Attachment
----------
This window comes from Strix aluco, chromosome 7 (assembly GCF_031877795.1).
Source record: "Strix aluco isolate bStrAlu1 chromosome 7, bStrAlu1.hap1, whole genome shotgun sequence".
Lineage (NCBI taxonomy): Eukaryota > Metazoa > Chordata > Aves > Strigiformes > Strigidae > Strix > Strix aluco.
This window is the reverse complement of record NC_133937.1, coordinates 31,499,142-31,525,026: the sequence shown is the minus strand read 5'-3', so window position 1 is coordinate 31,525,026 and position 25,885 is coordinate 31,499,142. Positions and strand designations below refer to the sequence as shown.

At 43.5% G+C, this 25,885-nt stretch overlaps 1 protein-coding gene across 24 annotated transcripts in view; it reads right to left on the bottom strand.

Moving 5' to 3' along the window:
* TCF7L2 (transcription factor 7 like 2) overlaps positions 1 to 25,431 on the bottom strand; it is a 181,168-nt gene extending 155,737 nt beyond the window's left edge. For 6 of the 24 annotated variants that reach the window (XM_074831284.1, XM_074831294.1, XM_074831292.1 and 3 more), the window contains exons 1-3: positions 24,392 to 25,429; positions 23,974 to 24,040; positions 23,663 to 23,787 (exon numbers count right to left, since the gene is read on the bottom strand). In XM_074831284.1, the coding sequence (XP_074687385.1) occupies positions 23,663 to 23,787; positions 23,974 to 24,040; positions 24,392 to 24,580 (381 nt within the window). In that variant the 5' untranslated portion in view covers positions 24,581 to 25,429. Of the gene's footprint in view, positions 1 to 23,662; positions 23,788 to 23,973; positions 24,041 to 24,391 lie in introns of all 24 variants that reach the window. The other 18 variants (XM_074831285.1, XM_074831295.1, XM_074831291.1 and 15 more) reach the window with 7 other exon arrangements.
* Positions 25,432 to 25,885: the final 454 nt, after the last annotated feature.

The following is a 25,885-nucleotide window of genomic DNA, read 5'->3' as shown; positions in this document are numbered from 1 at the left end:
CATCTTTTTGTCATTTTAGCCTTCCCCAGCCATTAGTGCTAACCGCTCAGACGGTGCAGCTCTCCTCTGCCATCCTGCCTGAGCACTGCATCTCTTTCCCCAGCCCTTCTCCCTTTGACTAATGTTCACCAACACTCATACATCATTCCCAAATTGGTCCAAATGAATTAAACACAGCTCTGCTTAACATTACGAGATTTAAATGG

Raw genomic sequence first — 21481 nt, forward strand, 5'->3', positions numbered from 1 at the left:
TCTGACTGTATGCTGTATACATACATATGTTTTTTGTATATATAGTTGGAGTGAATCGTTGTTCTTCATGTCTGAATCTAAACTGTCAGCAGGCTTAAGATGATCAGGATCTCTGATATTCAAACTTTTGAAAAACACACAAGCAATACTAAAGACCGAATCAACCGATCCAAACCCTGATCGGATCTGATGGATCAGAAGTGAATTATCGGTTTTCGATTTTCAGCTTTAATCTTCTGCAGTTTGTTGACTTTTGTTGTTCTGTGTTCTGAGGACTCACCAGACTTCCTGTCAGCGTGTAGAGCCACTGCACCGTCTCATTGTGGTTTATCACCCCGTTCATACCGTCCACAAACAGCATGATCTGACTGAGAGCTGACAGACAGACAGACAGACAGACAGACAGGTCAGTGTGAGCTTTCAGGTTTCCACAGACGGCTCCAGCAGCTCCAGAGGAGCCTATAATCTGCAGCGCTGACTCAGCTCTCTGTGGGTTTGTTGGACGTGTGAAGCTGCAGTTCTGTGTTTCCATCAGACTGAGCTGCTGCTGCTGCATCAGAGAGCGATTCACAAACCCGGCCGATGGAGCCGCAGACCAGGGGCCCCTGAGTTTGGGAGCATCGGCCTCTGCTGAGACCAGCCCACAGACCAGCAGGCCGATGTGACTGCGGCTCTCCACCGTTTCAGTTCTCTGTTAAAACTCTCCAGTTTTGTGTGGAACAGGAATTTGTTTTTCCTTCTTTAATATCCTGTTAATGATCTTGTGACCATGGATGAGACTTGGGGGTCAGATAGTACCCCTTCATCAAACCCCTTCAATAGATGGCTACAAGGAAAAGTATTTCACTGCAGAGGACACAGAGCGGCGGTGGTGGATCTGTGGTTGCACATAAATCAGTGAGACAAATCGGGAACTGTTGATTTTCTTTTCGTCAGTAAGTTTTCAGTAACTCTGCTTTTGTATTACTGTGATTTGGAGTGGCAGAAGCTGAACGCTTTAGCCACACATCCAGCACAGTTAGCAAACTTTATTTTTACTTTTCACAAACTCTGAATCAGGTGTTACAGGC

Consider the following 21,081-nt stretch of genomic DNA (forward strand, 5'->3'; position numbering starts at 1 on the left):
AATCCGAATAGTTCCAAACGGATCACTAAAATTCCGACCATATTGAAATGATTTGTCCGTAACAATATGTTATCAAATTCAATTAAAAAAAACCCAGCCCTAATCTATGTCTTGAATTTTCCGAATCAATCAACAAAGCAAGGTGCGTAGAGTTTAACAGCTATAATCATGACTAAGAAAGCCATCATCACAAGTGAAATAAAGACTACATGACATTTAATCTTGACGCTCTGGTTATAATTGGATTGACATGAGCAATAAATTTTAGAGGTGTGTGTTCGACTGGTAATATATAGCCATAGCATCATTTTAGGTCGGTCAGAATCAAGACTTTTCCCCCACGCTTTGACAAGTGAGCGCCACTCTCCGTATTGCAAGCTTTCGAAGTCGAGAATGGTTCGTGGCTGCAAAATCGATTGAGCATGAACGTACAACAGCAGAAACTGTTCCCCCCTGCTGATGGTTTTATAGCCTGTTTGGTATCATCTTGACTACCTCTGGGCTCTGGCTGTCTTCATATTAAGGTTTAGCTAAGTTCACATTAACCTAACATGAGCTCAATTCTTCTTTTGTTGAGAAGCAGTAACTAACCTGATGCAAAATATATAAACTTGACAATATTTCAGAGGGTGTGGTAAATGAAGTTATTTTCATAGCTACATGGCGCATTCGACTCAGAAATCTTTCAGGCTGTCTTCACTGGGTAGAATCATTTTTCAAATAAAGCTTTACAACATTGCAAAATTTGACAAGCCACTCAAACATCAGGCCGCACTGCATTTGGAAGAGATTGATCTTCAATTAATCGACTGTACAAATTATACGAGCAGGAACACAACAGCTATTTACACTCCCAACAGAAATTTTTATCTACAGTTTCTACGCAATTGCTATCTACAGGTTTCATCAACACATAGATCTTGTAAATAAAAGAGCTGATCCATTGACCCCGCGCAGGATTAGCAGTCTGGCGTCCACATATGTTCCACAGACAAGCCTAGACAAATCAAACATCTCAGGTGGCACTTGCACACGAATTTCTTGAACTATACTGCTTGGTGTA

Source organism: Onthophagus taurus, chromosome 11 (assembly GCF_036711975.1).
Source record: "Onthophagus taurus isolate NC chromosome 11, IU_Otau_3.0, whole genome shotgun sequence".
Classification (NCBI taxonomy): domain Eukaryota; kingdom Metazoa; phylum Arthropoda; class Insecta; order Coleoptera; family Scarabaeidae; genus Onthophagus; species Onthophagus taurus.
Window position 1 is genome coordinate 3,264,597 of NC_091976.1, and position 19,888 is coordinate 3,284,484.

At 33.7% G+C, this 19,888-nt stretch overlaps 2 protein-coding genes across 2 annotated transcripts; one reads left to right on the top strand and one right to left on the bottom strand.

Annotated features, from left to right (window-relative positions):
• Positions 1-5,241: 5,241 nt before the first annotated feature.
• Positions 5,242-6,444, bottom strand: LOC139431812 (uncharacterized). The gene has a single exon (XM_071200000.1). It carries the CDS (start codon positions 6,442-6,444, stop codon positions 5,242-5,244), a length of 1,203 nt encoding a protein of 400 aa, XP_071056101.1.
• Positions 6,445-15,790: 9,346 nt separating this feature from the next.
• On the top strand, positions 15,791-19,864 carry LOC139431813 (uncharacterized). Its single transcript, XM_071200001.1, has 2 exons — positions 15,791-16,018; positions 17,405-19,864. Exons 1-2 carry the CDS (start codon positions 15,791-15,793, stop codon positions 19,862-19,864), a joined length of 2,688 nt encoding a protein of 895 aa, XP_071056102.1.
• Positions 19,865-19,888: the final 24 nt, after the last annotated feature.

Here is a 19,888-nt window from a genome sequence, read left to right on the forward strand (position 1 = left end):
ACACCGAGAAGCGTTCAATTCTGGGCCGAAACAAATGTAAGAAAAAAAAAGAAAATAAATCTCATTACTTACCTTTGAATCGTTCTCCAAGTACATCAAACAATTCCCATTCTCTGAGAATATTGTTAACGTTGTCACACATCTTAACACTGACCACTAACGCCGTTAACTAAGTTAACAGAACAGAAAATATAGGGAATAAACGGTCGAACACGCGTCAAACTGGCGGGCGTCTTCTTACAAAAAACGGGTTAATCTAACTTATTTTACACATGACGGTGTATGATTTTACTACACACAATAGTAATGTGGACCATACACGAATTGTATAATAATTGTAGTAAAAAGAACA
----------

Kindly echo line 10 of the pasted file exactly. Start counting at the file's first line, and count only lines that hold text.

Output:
CATCTTTTTGTCATTTTAGCCTTCCCCAGCCATTAGTGCTAACCGCTCAGACGGTGCAGCTCTCCTCTGCCATCCTGCCTGAGCACTGCATCTCTTTCCCCAGCCCTTCTCCCTTTGACTAATGTTCACCAACACTCATACATCATTCCCAAATTGGTCCAAATGAATTAAACACAGCTCTGCTTAACATTACGAGATTTAAATGG